Forward Fives: 2012 in Music

In the annual Forward Fives selection we celebrate the year’s cultural output with a series of deliberately eclectic choices in music, performance, exhibitions, books and film. Here we present five of our favorite Jewish music releases of 2012. Feel free to argue with and add to our selections in the comments.

Sarah Aroeste, “Gracia”

The term “cross-over artist” usually has negative connotations, referring to a classical or jazz musician pandering to popular tastes. But when it comes to Sarah Aroeste, the designation is high praise. For her latest album, “Gracia,” the Ladino songstress developed a style that borrows liberally from genres ranging from dream-pop to gothic metal.

The Other Europeans, “Splendor”

Before World War II it was common for Jewish and Roma musicians to play together, and to combine both klezmer and lautar music. Sadly, those collaborations were never recorded, but The Other Europeans project, headed by pianist, accordionist and scholar Alan Bern, imagines what they might have sounded like. On their live album, “Splendor,” the Jewish and Roma musicians created historically precise interpretations while bringing them into the living present.

Shtar, “Infinity”

“Infinity,” by Orthodox hip-hop band Shtar, is a religious album. Song titles include prayers like “Adon Olam,” “Kel Adon,” and “Shir Hamaalos.” It also features a melodic, live-band beat, a smooth vocal hook and sophisticated rapping. For a yeshiva band, it’s pretty wild.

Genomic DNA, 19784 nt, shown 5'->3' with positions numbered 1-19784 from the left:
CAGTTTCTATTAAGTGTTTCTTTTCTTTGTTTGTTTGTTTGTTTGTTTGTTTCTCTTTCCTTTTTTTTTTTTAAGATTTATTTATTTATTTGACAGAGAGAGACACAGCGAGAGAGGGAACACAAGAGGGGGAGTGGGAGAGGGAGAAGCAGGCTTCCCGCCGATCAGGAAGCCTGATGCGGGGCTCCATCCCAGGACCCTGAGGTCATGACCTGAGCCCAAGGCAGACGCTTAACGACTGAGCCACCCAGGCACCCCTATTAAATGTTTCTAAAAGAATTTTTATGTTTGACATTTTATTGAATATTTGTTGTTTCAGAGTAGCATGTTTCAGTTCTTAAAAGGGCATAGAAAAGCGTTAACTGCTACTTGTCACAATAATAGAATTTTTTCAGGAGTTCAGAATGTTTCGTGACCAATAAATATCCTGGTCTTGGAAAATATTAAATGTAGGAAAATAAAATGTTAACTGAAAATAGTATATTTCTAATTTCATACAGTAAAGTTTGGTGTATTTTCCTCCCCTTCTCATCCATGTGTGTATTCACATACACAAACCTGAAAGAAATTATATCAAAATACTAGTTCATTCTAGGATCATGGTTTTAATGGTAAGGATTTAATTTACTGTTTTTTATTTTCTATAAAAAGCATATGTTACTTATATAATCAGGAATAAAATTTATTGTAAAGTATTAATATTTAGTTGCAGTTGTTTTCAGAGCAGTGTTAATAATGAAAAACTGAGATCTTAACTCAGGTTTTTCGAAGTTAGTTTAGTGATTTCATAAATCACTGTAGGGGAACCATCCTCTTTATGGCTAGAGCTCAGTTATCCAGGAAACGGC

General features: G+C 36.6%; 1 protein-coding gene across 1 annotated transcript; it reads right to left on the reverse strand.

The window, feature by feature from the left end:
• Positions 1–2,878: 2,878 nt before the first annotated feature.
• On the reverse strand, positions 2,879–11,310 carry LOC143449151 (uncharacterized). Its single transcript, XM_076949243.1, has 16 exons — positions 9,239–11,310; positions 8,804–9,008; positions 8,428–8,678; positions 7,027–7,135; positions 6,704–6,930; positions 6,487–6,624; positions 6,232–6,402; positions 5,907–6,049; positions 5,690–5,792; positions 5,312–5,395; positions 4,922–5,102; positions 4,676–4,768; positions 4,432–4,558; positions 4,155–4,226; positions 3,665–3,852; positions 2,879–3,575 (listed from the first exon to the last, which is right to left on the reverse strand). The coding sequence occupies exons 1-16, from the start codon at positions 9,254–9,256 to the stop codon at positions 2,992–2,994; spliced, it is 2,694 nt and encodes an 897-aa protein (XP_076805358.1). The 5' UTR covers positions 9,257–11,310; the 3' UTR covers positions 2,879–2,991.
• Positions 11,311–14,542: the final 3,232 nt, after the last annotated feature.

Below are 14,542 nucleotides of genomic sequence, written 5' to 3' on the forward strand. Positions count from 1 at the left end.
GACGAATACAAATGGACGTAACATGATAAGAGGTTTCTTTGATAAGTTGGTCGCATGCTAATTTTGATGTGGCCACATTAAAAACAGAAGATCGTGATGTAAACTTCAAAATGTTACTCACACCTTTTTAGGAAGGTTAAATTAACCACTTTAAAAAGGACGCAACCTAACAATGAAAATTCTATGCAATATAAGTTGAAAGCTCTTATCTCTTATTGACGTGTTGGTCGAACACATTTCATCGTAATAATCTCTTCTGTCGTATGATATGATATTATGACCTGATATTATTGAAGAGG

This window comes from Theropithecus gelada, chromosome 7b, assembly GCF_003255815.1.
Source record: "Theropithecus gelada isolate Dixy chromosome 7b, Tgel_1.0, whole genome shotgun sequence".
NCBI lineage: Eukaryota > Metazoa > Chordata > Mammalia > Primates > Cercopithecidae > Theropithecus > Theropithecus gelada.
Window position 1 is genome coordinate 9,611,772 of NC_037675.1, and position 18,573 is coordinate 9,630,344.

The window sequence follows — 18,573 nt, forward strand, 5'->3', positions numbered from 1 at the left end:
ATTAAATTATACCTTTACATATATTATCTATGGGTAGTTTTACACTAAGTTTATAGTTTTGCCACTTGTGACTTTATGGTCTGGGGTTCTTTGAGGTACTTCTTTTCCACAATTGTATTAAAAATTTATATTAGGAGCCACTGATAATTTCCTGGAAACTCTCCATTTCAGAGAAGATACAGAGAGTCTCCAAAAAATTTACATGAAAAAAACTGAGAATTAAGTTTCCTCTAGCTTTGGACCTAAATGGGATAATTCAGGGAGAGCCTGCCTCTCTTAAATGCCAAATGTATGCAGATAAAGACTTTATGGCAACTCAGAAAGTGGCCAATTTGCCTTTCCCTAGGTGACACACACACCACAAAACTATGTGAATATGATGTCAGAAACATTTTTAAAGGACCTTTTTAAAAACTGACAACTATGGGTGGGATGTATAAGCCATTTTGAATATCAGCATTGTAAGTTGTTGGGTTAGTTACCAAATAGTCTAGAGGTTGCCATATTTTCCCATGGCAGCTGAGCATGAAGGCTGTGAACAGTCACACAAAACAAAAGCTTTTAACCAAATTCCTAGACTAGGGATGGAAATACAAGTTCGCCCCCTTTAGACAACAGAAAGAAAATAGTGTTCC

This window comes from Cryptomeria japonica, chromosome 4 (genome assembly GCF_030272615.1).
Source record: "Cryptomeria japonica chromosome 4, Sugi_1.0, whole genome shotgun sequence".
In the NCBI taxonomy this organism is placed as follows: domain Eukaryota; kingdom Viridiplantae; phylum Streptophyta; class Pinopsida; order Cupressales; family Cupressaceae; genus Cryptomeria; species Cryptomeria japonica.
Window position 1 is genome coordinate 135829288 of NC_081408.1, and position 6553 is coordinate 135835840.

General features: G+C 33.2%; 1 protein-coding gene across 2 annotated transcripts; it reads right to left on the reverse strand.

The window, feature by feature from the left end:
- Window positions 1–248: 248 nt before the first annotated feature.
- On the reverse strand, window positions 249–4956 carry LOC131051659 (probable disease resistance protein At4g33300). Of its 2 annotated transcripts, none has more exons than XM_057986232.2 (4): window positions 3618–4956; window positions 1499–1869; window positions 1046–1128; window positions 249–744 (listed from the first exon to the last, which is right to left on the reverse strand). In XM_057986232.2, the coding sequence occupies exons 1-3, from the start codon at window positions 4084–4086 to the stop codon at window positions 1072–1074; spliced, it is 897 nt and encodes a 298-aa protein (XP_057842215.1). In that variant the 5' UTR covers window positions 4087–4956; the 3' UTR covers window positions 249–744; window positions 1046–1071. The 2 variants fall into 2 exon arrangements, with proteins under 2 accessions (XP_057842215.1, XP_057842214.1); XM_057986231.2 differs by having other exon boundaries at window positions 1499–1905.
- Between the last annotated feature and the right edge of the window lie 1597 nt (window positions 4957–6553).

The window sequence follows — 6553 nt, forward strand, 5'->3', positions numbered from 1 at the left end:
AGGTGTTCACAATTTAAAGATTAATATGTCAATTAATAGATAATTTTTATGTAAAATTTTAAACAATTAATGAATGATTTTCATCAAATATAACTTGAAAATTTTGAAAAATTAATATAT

Jacob Garchik, “The Heavens: The Atheist Gospel Trombone Album”

Even without its clever premise, Jacob Garchik’s latest album would still make for great listening. “The Heavens: The Atheist Gospel Trombone Album” is the sort of music that makes you stop in your tracks and mutter, “What is that?” But at the end of the day, it’s one of the best jazz albums of the year.

Maya Beiser, “Time Loops”

Maya Beiser’s excellent “cello opera,” “Elsewhere,” a virtuosic reimagining of the story of Lot’s wife, made the cello a conduit for pain, rage and loneliness. “Time Loops,” an album released the same month, showcased the instrument’s gentler side. The album’s centerpiece is composer-pianist Michael Harrison’s 3-part composition “Just Ancient Loops” which turns the cello into what Beiser calls the “über instrument,” playing meditative drones, interlocking rhythms and melodies that soar heavenward.

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